This video compares a visible light wide-field view (part of the Digitized Sky Survey 2) of the Milky Way’s central regions with a new near-infrared image taken with the HAWK-I instrument on ESO’s Very Large Telescope. The video starts by showing a visible light image of the Milky Way central regions, filled with vast numbers of stars. A moving slider then reveals that far more stars, hidden behind clouds of dust, are revealed when this region is observed in the near-infrared. More information and download options: Credit: ESO and Digitized Sky Survey 2 and ESO/Nogueras-Lara et al.. Acknowledgment: Davide De Martin and S. Guisard
A composite infrared image of the core of the Milky Way galaxy. The image is 600 light years across. Blue and green (25 and 36 microns) is from SOFIA’s FORCAST instrument, red (70 microns) is from the Herschel Space Observatory, and white (8 microns) is from the Spitzer space telescope. Image Credit:
Arches Cluster (L) and the Quintuplet Cluster (R.) Though the Quintuplet Cluster was named for the first five stars observed there, we now know the cluster contains a huge number of massive young stars, just like the Arches Cluster. – Image Credit: (L) By ESO/P. Espinoza CC BY 3.0. (R) By ESA/Hubble, CC BY 4.0, From Wikipedia
The Milky Way’s core is a region of complex magnetic fields that may influence star formation. This is a representation of how our Galaxy would look in the sky if we could see magnetic fields. The plane of the Galaxy runs horizontally through the middle, and the Galactic centre direction is the middle of the map. Red–pink colours show increasing Galactic magnetic field strengths where the direction is pointing towards the Earth. Blue–purple colours show increasing Galactic magnetic field strengths where the direction is pointing away from the Earth. Image Credit: Sobey et al, 2019.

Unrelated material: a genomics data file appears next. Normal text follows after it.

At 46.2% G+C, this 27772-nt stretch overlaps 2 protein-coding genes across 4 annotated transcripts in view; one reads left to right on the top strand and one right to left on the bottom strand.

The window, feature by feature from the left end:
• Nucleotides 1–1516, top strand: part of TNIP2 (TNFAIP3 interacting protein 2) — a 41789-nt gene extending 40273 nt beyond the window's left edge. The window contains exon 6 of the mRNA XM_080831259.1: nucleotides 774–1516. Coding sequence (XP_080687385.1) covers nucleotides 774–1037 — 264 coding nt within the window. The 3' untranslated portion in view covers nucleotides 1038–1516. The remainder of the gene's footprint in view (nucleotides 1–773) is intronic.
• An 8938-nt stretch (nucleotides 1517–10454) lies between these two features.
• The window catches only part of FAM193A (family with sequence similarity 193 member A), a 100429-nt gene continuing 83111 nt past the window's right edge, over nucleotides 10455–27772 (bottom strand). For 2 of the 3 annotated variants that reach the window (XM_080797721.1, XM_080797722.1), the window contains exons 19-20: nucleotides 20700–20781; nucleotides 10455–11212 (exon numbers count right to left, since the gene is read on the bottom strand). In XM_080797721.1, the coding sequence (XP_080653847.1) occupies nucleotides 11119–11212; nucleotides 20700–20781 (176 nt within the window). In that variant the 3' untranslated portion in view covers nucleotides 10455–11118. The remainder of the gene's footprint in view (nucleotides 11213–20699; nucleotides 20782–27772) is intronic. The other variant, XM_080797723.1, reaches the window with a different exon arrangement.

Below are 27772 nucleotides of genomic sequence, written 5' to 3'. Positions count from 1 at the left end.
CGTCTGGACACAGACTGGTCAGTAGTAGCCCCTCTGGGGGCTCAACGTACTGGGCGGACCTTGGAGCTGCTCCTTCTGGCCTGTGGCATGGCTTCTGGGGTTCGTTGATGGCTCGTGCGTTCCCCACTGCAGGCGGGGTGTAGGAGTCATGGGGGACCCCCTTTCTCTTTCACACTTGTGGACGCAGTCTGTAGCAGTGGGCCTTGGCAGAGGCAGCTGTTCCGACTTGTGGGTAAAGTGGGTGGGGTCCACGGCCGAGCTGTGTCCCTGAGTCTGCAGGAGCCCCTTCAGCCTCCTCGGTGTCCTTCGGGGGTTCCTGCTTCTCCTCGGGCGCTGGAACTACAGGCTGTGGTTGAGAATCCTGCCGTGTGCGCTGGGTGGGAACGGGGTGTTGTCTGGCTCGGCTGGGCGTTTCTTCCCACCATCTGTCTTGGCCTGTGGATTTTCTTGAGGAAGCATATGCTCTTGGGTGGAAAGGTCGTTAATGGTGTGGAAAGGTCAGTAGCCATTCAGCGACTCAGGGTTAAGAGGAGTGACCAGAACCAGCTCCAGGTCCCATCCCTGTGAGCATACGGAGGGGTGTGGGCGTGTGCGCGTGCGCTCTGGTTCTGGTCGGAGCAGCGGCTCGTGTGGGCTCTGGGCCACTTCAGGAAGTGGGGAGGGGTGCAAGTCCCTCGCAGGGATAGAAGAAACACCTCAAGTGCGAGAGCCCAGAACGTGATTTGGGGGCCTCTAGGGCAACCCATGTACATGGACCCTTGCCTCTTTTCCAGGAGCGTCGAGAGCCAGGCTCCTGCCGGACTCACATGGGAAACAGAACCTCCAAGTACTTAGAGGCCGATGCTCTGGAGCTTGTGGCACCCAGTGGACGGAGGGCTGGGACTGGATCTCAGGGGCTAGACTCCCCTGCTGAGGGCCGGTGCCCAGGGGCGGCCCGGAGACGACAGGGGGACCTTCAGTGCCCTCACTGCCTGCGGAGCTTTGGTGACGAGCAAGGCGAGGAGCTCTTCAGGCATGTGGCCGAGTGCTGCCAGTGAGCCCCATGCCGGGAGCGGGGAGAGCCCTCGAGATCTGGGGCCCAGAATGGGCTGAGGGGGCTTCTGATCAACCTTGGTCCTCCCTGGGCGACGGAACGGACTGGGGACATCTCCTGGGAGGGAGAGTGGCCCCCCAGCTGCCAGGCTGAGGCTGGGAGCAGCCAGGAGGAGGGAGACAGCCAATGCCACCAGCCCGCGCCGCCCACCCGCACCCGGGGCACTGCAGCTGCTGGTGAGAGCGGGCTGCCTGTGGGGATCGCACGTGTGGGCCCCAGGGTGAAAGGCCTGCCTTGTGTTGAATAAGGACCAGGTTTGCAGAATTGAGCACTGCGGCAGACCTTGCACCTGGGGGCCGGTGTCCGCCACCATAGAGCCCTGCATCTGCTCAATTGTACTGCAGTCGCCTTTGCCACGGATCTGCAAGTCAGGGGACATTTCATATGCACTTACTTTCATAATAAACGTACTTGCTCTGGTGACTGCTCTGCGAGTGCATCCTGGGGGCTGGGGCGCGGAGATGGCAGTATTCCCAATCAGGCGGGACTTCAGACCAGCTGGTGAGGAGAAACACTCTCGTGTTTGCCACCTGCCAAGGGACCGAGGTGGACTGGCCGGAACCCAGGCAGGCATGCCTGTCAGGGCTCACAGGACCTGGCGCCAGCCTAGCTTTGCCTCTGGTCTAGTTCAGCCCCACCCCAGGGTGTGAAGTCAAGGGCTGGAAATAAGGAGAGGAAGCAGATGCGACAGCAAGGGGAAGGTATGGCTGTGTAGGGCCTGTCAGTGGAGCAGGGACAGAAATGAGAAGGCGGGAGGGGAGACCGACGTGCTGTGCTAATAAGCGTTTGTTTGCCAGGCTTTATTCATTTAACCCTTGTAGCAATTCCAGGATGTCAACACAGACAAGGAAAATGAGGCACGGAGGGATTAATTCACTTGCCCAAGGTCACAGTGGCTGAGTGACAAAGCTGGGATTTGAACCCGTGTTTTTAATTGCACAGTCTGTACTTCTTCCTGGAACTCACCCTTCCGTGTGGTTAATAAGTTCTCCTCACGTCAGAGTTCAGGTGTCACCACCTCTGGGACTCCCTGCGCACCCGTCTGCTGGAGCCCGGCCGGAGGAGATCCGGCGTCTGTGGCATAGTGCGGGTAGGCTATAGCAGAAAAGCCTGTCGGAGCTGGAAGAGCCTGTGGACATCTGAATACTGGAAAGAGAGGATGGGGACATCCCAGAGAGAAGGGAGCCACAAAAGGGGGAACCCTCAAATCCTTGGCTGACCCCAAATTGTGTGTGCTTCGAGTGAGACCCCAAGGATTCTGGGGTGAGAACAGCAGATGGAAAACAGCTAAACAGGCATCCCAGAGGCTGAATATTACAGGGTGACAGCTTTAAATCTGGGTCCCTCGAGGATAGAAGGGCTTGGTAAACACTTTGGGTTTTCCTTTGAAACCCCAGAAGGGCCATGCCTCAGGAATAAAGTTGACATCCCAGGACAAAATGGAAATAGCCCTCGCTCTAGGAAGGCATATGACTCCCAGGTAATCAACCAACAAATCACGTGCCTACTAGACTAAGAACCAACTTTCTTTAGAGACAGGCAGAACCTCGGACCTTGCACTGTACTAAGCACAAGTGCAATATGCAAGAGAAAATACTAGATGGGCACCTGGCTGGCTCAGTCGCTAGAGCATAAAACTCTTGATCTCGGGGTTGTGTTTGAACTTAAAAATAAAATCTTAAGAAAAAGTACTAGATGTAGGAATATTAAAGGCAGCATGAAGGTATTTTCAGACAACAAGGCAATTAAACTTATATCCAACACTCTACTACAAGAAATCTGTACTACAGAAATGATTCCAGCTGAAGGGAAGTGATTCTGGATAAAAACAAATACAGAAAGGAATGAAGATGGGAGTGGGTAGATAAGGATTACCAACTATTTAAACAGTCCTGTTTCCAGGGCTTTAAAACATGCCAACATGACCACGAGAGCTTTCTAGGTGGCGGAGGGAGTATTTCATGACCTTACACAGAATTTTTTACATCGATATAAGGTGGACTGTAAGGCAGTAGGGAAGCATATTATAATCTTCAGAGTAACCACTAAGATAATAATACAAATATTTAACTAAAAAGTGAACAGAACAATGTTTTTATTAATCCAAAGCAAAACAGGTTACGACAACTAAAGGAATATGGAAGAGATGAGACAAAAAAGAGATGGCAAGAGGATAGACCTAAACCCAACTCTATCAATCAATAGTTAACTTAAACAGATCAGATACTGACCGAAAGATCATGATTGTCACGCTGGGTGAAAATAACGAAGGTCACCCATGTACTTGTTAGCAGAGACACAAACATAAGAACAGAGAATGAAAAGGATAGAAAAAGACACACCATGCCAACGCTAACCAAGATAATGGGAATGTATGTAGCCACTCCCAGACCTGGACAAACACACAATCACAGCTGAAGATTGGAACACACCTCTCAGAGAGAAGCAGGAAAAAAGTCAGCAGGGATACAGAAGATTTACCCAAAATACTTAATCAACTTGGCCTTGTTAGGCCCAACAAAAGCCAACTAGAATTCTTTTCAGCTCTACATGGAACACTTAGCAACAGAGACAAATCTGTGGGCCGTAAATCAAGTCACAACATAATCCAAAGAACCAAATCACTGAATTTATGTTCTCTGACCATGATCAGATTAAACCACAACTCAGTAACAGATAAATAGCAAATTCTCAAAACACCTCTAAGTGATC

An image of Sgr. A* (not from SOFIA.) Though quieter than other supermassive black holes, it still swallows material and emits high-energy radiation. In this case, it emitted an x-ray flare about 400 times brighter than its normal state. Image Credit: By NASA/CXC/Stanford/I. Zhuravleva et al.
Aim for the Center The Milky Way is 13 BILLION years old. Some of our Galaxy’s oldest stars were born near the beginning of the Universe itself. During all these eons of time, we know at least one technological civilization has been born – US! Feature Image: Composite image of the Milky Way’s core created by Hubble, Spitzer, and Chandra telescopes. Credit X-ray: NASA/CXC/UMass/D. Wang et al.; Optical: NASA/ESA/STScI/D.Wang et al.; IR: NASA/JPL-Caltech/SSC/S.Stolovy
Jason Wright 26 subscribers Video of Galactic Expansion for Research Note to be filled in here after publication.
A view toward the Galaxy’s Center from Earth captured in the Mojave Desert. Credit: Photo by Author
Globular clusters within 100,000 light years of the center of the Milky Way. Note that the second grid (seen edge on) lying above the base grid is the actual plane where the disc and spiral arms of the Milky Way live. The image of the Milky Way seen on the lower, base grid is being projected down from the upper grid to the lower, base grid. Globular clusters farther than 25,000 light years of the galactic center are labeled. Data is from the on-line 2010 update of globular cluster data, originally published in Harris, W.E. 1996, Astron J, 112, 1487. Also see all globular clusters of the Milky Way at and globular clusters within 25,000 light years of the galactic center at
Today I'm joined by exoplanet researcher Dr. Jason Wright from Penn State University. In addition to the more traditional hunt for exoplanets, Jason is helping define the search for extraterrestrials using all the new techniques available to astronomers. Check out his blog at:
Globular Cluster M13 Credit: Howard Trottier, SFU Trottier Observatory
The Arecibo Message beamed to the M13 Globular Cluster. Creative Commons
UCLA news release